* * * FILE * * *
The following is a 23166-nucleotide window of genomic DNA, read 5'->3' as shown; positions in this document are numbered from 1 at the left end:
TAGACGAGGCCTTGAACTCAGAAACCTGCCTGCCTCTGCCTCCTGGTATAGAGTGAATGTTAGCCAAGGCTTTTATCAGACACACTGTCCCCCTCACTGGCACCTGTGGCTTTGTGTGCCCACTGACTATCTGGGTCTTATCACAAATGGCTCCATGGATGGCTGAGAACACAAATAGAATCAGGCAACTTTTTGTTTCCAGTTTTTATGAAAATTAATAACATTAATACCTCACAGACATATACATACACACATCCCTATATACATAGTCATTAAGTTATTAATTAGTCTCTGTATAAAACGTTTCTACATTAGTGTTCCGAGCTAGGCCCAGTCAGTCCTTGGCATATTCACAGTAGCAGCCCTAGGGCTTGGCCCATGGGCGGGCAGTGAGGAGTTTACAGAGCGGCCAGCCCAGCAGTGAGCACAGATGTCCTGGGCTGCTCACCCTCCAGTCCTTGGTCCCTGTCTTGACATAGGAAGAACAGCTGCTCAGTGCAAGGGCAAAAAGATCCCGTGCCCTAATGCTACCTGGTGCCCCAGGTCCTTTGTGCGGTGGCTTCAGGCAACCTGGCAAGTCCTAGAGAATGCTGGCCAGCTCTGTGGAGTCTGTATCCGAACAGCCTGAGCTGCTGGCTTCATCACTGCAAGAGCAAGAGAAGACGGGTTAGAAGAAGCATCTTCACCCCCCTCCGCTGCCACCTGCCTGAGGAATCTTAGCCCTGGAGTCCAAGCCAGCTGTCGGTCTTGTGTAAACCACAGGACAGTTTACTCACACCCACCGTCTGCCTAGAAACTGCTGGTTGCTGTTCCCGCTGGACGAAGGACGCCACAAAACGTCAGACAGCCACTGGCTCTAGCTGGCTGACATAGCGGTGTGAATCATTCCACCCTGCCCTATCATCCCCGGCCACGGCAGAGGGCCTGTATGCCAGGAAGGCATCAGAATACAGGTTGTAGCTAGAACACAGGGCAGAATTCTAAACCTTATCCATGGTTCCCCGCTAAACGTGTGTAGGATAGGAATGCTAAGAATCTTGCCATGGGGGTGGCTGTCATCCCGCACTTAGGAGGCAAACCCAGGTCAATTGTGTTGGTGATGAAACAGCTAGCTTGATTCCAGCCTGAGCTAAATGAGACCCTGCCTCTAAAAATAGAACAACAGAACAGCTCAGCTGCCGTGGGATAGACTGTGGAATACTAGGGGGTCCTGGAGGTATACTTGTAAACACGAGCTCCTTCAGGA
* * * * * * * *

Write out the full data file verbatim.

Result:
The following is a 23166-nucleotide window of genomic DNA, read 5'->3' as shown; positions in this document are numbered from 1 at the left end:
TAGACGAGGCCTTGAACTCAGAAACCTGCCTGCCTCTGCCTCCTGGTATAGAGTGAATGTTAGCCAAGGCTTTTATCAGACACACTGTCCCCCTCACTGGCACCTGTGGCTTTGTGTGCCCACTGACTATCTGGGTCTTATCACAAATGGCTCCATGGATGGCTGAGAACACAAATAGAATCAGGCAACTTTTTGTTTCCAGTTTTTATGAAAATTAATAACATTAATACCTCACAGACATATACATACACACATCCCTATATACATAGTCATTAAGTTATTAATTAGTCTCTGTATAAAACGTTTCTACATTAGTGTTCCGAGCTAGGCCCAGTCAGTCCTTGGCATATTCACAGTAGCAGCCCTAGGGCTTGGCCCATGGGCGGGCAGTGAGGAGTTTACAGAGCGGCCAGCCCAGCAGTGAGCACAGATGTCCTGGGCTGCTCACCCTCCAGTCCTTGGTCCCTGTCTTGACATAGGAAGAACAGCTGCTCAGTGCAAGGGCAAAAAGATCCCGTGCCCTAATGCTACCTGGTGCCCCAGGTCCTTTGTGCGGTGGCTTCAGGCAACCTGGCAAGTCCTAGAGAATGCTGGCCAGCTCTGTGGAGTCTGTATCCGAACAGCCTGAGCTGCTGGCTTCATCACTGCAAGAGCAAGAGAAGACGGGTTAGAAGAAGCATCTTCACCCCCCTCCGCTGCCACCTGCCTGAGGAATCTTAGCCCTGGAGTCCAAGCCAGCTGTCGGTCTTGTGTAAACCACAGGACAGTTTACTCACACCCACCGTCTGCCTAGAAACTGCTGGTTGCTGTTCCCGCTGGACGAAGGACGCCACAAAACGTCAGACAGCCACTGGCTCTAGCTGGCTGACATAGCGGTGTGAATCATTCCACCCTGCCCTATCATCCCCGGCCACGGCAGAGGGCCTGTATGCCAGGAAGGCATCAGAATACAGGTTGTAGCTAGAACACAGGGCAGAATTCTAAACCTTATCCATGGTTCCCCGCTAAACGTGTGTAGGATAGGAATGCTAAGAATCTTGCCATGGGGGTGGCTGTCATCCCGCACTTAGGAGGCAAACCCAGGTCAATTGTGTTGGTGATGAAACAGCTAGCTTGATTCCAGCCTGAGCTAAATGAGACCCTGCCTCTAAAAATAGAACAACAGAACAGCTCAGCTGCCGTGGGATAGACTGTGGAATACTAGGGGGTCCTGGAGGTATACTTGTAAACACGAGCTCCTTCAGGA